I am not quite done yet with the food in Shanghai and Japan but navigating through the maze in my flickr album is a daunting task. I keep telling myself I need to categorize my photos properly...
Xiao chi (small eats) can be found at every nook and corner in Shanghai but it would take a strong leathery gut, literary and figuratively, to sample all.
The place I like best had to be the Wujiang xiao chi road, a pedestrian food heaven with all the small eats of Shanghai congregate in this one small alley. This famous alley will be a thing of the past soon as there is a plan to revamp it to a more upmarket street like its western stretch which now, after renovation, houses all the branded stores like Starbuck, Coffee Bean and many shopping arcades like Marks & Spencer (but all these can be found in any city in the world!!).
The scene of this pedestrian walk taken on a Sunday about lunch time when we arrived. We were not able to get much to eat as almost every stall had queue line a mile long (not exaggerating but Heather said the line moves very fast as the food get dished out speedily with very little finesse). Undaunted, we went back again on our last day in Shanghai. Below are two days' worth of Wujiang Lu...
Look at the queue even at the smelly tofu stall.
But we managed...
Another queue for the chinese burgers, small buns which were stuffed with meat of one's choice.
All kinds of fruit candies that claimed to have some healing benefits.
Very popular kebabs with with meats ranging from tame to wild.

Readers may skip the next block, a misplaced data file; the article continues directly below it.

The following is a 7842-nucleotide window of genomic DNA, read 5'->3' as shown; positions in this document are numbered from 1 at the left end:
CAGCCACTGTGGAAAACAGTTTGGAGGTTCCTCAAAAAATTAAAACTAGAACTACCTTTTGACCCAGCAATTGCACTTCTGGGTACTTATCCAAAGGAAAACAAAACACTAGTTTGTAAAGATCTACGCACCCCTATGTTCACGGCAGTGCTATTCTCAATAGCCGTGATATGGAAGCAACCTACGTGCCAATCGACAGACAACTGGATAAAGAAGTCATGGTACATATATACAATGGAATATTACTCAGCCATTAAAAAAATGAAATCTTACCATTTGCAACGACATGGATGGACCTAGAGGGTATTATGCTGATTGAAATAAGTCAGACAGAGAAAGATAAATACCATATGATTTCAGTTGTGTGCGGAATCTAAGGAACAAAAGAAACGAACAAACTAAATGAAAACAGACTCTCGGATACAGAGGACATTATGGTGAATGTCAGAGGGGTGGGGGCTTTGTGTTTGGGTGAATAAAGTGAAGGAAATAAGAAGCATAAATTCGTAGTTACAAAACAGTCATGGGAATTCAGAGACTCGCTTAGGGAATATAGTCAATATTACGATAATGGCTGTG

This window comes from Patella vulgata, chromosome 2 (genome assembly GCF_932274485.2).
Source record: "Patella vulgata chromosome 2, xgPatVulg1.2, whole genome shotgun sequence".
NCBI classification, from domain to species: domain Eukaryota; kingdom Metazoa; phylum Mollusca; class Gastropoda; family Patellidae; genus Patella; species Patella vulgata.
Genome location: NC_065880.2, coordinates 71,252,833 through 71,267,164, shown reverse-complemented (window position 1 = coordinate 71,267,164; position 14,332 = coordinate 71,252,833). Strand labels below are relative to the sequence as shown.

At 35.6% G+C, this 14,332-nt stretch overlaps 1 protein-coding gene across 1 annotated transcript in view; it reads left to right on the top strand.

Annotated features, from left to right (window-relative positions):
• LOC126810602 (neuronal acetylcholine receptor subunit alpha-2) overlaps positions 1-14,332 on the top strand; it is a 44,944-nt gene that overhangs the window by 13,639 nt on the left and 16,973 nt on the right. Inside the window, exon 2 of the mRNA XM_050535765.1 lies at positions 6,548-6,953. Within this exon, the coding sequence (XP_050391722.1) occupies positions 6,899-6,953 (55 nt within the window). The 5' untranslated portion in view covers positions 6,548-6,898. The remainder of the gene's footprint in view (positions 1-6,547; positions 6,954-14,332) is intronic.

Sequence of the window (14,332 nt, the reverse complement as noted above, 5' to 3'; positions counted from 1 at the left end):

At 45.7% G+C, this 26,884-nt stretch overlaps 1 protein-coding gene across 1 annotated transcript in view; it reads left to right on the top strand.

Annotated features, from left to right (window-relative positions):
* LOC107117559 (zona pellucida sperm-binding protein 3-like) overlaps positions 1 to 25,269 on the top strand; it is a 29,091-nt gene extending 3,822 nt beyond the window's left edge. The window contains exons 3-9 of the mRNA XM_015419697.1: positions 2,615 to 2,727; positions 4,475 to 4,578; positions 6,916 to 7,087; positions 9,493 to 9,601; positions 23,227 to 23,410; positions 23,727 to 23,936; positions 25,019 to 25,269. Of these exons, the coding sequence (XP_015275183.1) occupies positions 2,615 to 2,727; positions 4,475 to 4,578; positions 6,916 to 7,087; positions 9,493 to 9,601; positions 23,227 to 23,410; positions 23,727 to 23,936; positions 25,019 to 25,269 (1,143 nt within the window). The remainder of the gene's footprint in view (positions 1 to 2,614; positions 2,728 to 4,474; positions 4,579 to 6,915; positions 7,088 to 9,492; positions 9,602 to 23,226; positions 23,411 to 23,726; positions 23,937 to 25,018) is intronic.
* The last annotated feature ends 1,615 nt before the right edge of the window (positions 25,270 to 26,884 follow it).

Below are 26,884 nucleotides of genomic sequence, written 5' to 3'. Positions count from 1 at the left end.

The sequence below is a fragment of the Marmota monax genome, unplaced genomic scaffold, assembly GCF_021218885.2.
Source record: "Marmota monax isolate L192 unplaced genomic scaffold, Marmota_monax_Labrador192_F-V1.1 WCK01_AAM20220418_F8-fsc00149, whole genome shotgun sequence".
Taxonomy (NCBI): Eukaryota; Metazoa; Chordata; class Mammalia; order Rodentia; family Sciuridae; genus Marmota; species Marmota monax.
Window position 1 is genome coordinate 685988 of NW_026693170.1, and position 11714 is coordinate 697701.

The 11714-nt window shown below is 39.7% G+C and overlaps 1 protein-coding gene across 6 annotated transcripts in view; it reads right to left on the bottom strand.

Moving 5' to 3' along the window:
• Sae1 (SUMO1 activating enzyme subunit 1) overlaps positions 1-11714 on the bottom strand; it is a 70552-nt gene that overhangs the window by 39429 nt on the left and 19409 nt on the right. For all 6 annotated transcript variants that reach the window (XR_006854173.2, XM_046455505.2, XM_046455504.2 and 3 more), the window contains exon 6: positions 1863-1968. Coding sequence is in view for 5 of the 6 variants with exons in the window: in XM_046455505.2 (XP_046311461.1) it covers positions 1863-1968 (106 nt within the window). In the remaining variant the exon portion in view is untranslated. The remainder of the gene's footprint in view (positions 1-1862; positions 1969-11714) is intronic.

These tepanyaki cuttlefish looked delish but line too long.
Potstickers, a very hot item too.
Find the skin a little thicker than our dumplings but still good.
I love this bowl of spicy noodle soup. Not the bowl though...
The noodles were just like the Korean glass noodles.
It was topped with thin slices of meat (beef) and a whole array of condiments like peanuts, sesame seeds, fried shallots, garlic, preserved veggies, cilantro, chili paste and see the basin of red hot sauce at the right hand corner? That's the finishing touch. Sooo good especially in this cold, cold Shanghai weather. I am drooling writing this...
This was from the same stall. Eaten cold but packed with fury heat too. The noodle is much like our hor fun but thicker and with more bite.
Yang's fried dumplings, the most famous sheng jian bao and it is NOT over-rated. We only get to eat these on our second trip. They were worth the long wait. The skin was smooth, not quite as thick as bao's skin but thicker than dumpling's, with a bite and held the most delicious soup within which was real stock and not lard like the few we had by some roadside stalls.
Leanne has decided she loves these more than xiao long bao, me too.